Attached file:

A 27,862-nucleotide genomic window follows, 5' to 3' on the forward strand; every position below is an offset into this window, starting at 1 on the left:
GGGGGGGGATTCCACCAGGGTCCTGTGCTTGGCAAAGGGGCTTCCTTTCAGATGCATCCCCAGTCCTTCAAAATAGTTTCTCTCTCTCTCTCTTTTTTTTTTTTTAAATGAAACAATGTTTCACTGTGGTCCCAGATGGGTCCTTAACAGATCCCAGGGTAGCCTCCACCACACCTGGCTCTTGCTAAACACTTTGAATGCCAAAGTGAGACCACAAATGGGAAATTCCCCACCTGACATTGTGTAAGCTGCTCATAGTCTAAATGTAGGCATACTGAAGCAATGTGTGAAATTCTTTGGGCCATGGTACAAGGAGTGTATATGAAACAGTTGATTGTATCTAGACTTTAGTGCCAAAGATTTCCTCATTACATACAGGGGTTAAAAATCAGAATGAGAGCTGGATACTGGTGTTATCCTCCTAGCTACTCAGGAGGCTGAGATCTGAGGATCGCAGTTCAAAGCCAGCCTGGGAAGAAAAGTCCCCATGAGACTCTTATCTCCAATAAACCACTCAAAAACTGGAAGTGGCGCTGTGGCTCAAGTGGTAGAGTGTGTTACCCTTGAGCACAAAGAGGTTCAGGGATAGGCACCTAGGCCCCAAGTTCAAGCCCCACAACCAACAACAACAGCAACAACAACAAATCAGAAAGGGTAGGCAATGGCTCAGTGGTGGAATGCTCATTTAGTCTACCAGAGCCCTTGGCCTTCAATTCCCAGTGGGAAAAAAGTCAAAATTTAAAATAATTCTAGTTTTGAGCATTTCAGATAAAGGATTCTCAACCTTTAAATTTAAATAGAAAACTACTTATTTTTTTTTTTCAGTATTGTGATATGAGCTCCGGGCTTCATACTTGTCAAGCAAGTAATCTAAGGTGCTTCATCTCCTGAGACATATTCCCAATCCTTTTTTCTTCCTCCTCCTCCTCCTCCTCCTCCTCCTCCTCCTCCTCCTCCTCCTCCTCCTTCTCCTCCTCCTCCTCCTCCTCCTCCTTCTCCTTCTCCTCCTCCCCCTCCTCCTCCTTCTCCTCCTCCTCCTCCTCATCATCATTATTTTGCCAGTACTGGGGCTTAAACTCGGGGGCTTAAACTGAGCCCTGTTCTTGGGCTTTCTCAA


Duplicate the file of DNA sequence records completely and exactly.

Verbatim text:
A 27,862-nucleotide genomic window follows, 5' to 3' on the forward strand; every position below is an offset into this window, starting at 1 on the left:
GGGGGGGGATTCCACCAGGGTCCTGTGCTTGGCAAAGGGGCTTCCTTTCAGATGCATCCCCAGTCCTTCAAAATAGTTTCTCTCTCTCTCTCTTTTTTTTTTTTTAAATGAAACAATGTTTCACTGTGGTCCCAGATGGGTCCTTAACAGATCCCAGGGTAGCCTCCACCACACCTGGCTCTTGCTAAACACTTTGAATGCCAAAGTGAGACCACAAATGGGAAATTCCCCACCTGACATTGTGTAAGCTGCTCATAGTCTAAATGTAGGCATACTGAAGCAATGTGTGAAATTCTTTGGGCCATGGTACAAGGAGTGTATATGAAACAGTTGATTGTATCTAGACTTTAGTGCCAAAGATTTCCTCATTACATACAGGGGTTAAAAATCAGAATGAGAGCTGGATACTGGTGTTATCCTCCTAGCTACTCAGGAGGCTGAGATCTGAGGATCGCAGTTCAAAGCCAGCCTGGGAAGAAAAGTCCCCATGAGACTCTTATCTCCAATAAACCACTCAAAAACTGGAAGTGGCGCTGTGGCTCAAGTGGTAGAGTGTGTTACCCTTGAGCACAAAGAGGTTCAGGGATAGGCACCTAGGCCCCAAGTTCAAGCCCCACAACCAACAACAACAGCAACAACAACAAATCAGAAAGGGTAGGCAATGGCTCAGTGGTGGAATGCTCATTTAGTCTACCAGAGCCCTTGGCCTTCAATTCCCAGTGGGAAAAAAGTCAAAATTTAAAATAATTCTAGTTTTGAGCATTTCAGATAAAGGATTCTCAACCTTTAAATTTAAATAGAAAACTACTTATTTTTTTTTTTCAGTATTGTGATATGAGCTCCGGGCTTCATACTTGTCAAGCAAGTAATCTAAGGTGCTTCATCTCCTGAGACATATTCCCAATCCTTTTTTCTTCCTCCTCCTCCTCCTCCTCCTCCTCCTCCTCCTCCTCCTCCTCCTCCTCCTTCTCCTCCTCCTCCTCCTCCTCCTCCTTCTCCTTCTCCTCCTCCCCCTCCTCCTCCTTCTCCTCCTCCTCCTCCTCATCATCATTATTTTGCCAGTACTGGGGCTTAAACTCGGGGGCTTAAACTGAGCCCTGTTCTTGGGCTTTCTCAA